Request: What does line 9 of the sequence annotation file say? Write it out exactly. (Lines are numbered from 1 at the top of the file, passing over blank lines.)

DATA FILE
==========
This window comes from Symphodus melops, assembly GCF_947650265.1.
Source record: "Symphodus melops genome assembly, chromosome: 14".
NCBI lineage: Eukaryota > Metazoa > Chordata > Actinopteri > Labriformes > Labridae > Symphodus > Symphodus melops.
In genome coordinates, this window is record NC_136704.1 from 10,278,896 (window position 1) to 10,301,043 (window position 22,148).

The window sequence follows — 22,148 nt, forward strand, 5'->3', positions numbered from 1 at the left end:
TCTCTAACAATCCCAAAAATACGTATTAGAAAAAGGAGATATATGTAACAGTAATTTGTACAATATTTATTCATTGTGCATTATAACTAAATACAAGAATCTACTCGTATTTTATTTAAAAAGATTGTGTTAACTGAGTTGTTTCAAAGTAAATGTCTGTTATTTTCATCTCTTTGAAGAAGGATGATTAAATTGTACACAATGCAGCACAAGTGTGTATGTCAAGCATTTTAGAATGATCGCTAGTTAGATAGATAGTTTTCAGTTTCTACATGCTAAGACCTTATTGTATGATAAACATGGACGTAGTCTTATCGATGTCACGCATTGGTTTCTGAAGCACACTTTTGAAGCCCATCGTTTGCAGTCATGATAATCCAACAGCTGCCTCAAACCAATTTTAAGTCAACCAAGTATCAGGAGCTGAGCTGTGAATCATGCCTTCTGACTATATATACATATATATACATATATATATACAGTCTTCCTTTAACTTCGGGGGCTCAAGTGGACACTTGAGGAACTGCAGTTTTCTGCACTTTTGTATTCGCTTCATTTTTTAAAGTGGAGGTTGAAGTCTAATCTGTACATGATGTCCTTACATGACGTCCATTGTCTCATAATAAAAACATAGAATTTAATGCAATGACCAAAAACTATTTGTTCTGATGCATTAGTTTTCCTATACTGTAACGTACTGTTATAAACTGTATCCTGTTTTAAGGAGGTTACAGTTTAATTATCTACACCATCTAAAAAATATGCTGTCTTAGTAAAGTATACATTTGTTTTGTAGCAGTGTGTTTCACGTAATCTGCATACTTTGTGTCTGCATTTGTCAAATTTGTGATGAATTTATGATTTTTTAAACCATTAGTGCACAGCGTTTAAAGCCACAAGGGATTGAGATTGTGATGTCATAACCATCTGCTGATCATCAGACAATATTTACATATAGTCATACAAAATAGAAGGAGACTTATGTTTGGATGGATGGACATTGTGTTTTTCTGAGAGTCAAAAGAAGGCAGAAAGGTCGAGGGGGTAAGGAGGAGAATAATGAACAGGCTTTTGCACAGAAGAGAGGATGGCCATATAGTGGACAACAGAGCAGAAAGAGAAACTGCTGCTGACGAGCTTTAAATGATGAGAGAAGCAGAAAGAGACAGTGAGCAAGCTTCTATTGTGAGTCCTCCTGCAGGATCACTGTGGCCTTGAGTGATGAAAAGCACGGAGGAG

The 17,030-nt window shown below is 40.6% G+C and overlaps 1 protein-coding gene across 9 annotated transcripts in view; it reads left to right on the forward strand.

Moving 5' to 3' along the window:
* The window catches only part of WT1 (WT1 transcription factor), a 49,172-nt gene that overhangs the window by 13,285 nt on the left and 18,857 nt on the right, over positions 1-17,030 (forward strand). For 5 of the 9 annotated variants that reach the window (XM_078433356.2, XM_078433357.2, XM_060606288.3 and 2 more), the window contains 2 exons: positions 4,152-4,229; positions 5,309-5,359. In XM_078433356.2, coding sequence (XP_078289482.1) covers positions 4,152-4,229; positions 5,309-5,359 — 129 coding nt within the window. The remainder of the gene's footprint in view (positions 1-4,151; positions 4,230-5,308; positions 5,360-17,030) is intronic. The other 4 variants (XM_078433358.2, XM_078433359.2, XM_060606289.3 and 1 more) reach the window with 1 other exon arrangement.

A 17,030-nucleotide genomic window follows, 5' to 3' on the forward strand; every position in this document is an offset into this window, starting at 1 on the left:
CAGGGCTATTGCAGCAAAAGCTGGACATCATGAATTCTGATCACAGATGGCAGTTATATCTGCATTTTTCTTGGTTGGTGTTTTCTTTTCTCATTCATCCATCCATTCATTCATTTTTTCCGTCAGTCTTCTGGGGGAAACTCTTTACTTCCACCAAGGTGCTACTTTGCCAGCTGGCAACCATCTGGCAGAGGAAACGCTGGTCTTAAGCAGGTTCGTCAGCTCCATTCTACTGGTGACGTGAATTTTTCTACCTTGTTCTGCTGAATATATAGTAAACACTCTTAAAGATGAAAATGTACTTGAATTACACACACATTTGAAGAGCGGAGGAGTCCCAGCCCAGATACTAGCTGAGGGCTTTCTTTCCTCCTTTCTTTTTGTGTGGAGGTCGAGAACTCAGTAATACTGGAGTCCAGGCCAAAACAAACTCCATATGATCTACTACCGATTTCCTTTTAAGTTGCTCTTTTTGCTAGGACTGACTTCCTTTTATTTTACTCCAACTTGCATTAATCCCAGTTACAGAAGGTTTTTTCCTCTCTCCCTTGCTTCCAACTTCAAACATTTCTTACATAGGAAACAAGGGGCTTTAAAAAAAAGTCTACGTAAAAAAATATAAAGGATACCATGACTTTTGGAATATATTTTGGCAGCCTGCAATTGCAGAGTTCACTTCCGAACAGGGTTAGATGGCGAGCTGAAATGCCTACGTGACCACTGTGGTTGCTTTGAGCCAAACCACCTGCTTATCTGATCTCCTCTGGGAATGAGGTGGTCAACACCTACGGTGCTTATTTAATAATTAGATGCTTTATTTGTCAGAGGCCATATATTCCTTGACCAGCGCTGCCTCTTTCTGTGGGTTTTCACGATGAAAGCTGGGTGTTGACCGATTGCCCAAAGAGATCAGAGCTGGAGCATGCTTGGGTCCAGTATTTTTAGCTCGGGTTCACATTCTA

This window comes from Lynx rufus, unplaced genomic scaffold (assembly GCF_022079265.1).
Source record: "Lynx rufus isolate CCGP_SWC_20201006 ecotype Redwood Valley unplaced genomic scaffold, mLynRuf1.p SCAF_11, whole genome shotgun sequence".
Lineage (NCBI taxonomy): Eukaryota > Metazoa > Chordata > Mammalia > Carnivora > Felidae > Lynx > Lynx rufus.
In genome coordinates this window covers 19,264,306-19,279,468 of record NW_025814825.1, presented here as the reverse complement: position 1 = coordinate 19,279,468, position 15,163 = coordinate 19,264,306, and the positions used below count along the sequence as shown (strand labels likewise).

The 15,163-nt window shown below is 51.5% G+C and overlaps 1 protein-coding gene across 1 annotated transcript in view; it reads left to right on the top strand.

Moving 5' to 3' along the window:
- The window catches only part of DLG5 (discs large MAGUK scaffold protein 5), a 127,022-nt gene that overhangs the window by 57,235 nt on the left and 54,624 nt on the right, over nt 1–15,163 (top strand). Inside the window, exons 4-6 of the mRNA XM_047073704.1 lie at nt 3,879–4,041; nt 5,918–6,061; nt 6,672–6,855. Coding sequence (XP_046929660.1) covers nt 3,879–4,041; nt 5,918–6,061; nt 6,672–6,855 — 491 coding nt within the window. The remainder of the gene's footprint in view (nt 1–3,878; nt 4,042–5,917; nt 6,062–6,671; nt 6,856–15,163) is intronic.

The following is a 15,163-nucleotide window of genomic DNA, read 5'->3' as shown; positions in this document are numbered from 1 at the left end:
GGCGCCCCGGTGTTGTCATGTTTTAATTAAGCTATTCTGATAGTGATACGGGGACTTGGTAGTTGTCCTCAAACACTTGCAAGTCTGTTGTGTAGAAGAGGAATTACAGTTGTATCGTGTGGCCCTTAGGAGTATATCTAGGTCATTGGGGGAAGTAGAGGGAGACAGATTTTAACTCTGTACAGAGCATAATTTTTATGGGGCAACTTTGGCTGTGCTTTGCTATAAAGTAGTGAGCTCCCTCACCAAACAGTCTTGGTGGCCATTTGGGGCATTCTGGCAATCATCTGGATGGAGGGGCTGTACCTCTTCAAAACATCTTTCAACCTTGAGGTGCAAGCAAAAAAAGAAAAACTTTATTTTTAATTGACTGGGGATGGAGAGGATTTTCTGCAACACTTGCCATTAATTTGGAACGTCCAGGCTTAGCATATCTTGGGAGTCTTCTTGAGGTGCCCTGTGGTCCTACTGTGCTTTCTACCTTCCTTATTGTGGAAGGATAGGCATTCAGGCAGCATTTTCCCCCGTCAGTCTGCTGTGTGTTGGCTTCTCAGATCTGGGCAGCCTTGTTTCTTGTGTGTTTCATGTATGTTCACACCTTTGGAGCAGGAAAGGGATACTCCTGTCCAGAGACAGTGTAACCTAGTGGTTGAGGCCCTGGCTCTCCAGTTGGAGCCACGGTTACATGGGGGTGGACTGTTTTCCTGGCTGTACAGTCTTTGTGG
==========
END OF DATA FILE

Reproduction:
* The window catches only part of WT1 (WT1 transcription factor), a 49,172-nt gene that overhangs the window by 13,285 nt on the left and 18,857 nt on the right, over positions 1-17,030 (forward strand). For 5 of the 9 annotated variants that reach the window (XM_078433356.2, XM_078433357.2, XM_060606288.3 and 2 more), the window contains 2 exons: positions 4,152-4,229; positions 5,309-5,359. In XM_078433356.2, coding sequence (XP_078289482.1) covers positions 4,152-4,229; positions 5,309-5,359 — 129 coding nt within the window. The remainder of the gene's footprint in view (positions 1-4,151; positions 4,230-5,308; positions 5,360-17,030) is intronic. The other 4 variants (XM_078433358.2, XM_078433359.2, XM_060606289.3 and 1 more) reach the window with 1 other exon arrangement.